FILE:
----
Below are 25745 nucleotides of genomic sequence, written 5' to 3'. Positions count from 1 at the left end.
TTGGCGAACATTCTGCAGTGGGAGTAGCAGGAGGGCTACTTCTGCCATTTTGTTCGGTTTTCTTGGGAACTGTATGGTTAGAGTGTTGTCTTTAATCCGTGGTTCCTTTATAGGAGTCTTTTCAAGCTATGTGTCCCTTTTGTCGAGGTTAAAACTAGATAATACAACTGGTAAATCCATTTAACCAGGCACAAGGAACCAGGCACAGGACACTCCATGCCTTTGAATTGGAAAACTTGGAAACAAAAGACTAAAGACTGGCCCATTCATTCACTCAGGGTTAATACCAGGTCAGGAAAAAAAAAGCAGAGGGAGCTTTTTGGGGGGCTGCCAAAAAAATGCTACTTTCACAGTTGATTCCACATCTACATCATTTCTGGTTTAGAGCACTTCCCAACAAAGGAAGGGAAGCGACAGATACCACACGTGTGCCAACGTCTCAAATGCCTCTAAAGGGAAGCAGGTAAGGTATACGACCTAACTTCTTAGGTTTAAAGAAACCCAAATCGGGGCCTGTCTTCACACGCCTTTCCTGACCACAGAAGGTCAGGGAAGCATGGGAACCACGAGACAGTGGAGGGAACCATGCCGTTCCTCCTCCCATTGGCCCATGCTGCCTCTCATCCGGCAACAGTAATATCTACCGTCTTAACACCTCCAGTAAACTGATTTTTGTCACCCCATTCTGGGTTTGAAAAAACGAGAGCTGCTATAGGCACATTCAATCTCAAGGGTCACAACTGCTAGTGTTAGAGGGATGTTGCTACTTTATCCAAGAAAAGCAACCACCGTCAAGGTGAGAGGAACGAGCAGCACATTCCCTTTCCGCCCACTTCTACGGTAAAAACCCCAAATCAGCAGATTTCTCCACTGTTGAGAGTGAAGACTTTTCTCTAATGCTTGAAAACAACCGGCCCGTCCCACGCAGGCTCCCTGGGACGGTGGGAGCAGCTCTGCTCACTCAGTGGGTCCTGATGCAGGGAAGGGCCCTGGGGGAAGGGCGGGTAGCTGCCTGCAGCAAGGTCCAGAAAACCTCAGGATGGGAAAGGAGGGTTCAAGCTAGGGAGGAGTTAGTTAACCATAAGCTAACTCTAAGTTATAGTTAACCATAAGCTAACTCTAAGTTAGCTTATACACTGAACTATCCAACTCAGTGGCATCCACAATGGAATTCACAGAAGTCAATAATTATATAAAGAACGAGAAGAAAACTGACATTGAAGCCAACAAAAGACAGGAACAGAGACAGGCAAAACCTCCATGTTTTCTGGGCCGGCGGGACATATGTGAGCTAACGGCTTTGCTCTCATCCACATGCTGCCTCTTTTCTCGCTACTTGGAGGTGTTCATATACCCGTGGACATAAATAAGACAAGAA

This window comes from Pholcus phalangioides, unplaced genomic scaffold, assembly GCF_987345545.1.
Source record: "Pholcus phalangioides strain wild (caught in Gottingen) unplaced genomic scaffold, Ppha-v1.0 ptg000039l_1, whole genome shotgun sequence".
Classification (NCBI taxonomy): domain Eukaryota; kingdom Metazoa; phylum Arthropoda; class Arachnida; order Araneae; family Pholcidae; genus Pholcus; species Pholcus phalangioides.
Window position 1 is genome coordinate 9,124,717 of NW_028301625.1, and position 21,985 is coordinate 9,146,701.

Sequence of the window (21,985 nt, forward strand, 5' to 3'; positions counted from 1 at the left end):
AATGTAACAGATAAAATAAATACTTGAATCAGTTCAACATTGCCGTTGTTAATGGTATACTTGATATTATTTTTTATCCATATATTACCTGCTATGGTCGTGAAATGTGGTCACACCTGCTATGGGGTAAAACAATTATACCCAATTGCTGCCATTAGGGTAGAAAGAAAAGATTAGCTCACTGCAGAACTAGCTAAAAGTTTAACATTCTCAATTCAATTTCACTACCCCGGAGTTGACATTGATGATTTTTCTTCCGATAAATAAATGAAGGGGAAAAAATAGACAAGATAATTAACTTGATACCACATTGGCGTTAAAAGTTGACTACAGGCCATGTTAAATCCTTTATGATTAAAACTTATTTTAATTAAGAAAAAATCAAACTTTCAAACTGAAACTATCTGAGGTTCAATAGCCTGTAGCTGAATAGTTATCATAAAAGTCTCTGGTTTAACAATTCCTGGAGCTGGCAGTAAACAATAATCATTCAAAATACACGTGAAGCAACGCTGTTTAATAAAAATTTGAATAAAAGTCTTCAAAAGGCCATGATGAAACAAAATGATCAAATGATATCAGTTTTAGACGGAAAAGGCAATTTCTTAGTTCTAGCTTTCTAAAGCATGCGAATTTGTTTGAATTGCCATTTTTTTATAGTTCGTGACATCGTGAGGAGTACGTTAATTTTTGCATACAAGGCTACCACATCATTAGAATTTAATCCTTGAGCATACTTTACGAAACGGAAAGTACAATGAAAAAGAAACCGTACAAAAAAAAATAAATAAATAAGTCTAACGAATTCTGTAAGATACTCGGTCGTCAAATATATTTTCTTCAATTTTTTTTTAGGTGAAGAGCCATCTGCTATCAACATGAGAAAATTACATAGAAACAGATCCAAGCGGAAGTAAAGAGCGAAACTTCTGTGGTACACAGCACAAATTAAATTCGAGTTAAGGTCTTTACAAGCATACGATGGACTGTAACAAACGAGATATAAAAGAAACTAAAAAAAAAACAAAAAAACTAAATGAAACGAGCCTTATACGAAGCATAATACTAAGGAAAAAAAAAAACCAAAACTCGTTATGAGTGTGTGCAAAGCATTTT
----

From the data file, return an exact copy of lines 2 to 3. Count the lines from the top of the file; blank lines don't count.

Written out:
TTGGCGAACATTCTGCAGTGGGAGTAGCAGGAGGGCTACTTCTGCCATTTTGTTCGGTTTTCTTGGGAACTGTATGGTTAGAGTGTTGTCTTTAATCCGTGGTTCCTTTATAGGAGTCTTTTCAAGCTATGTGTCCCTTTTGTCGAGGTTAAAACTAGATAATACAACTGGTAAATCCATTTAACCAGGCACAAGGAACCAGGCACAGGACACTCCATGCCTTTGAATTGGAAAACTTGGAAACAAAAGACTAAAGACTGGCCCATTCATTCACTCAGGGTTAATACCAGGTCAGGAAAAAAAAAGCAGAGGGAGCTTTTTGGGGGGCTGCCAAAAAAATGCTACTTTCACAGTTGATTCCACATCTACATCATTTCTGGTTTAGAGCACTTCCCAACAAAGGAAGGGAAGCGACAGATACCACACGTGTGCCAACGTCTCAAATGCCTCTAAAGGGAAGCAGGTAAGGTATACGACCTAACTTCTTAGGTTTAAAGAAACCCAAATCGGGGCCTGTCTTCACACGCCTTTCCTGACCACAGAAGGTCAGGGAAGCATGGGAACCACGAGACAGTGGAGGGAACCATGCCGTTCCTCCTCCCATTGGCCCATGCTGCCTCTCATCCGGCAACAGTAATATCTACCGTCTTAACACCTCCAGTAAACTGATTTTTGTCACCCCATTCTGGGTTTGAAAAAACGAGAGCTGCTATAGGCACATTCAATCTCAAGGGTCACAACTGCTAGTGTTAGAGGGATGTTGCTACTTTATCCAAGAAAAGCAACCACCGTCAAGGTGAGAGGAACGAGCAGCACATTCCCTTTCCGCCCACTTCTACGGTAAAAACCCCAAATCAGCAGATTTCTCCACTGTTGAGAGTGAAGACTTTTCTCTAATGCTTGAAAACAACCGGCCCGTCCCACGCAGGCTCCCTGGGACGGTGGGAGCAGCTCTGCTCACTCAGTGGGTCCTGATGCAGGGAAGGGCCCTGGGGGAAGGGCGGGTAGCTGCCTGCAGCAAGGTCCAGAAAACCTCAGGATGGGAAAGGAGGGTTCAAGCTAGGGAGGAGTTAGTTAACCATAAGCTAACTCTAAGTTATAGTTAACCATAAGCTAACTCTAAGTTAGCTTATACACTGAACTATCCAACTCAGTGGCATCCACAATGGAATTCACAGAAGTCAATAATTATATAAAGAACGAGAAGAAAACTGACATTGAAGCCAACAAAAGACAGGAACAGAGACAGGCAAAACCTCCATGTTTTCTGGGCCGGCGGGACATATGTGAGCTAACGGCTTTGCTCTCATCCACATGCTGCCTCTTTTCTCGCTACTTGGAGGTGTTCATATACCCGTGGACATAAATAAGACAAGAA

This window comes from Pholcus phalangioides, unplaced genomic scaffold, assembly GCF_987345545.1.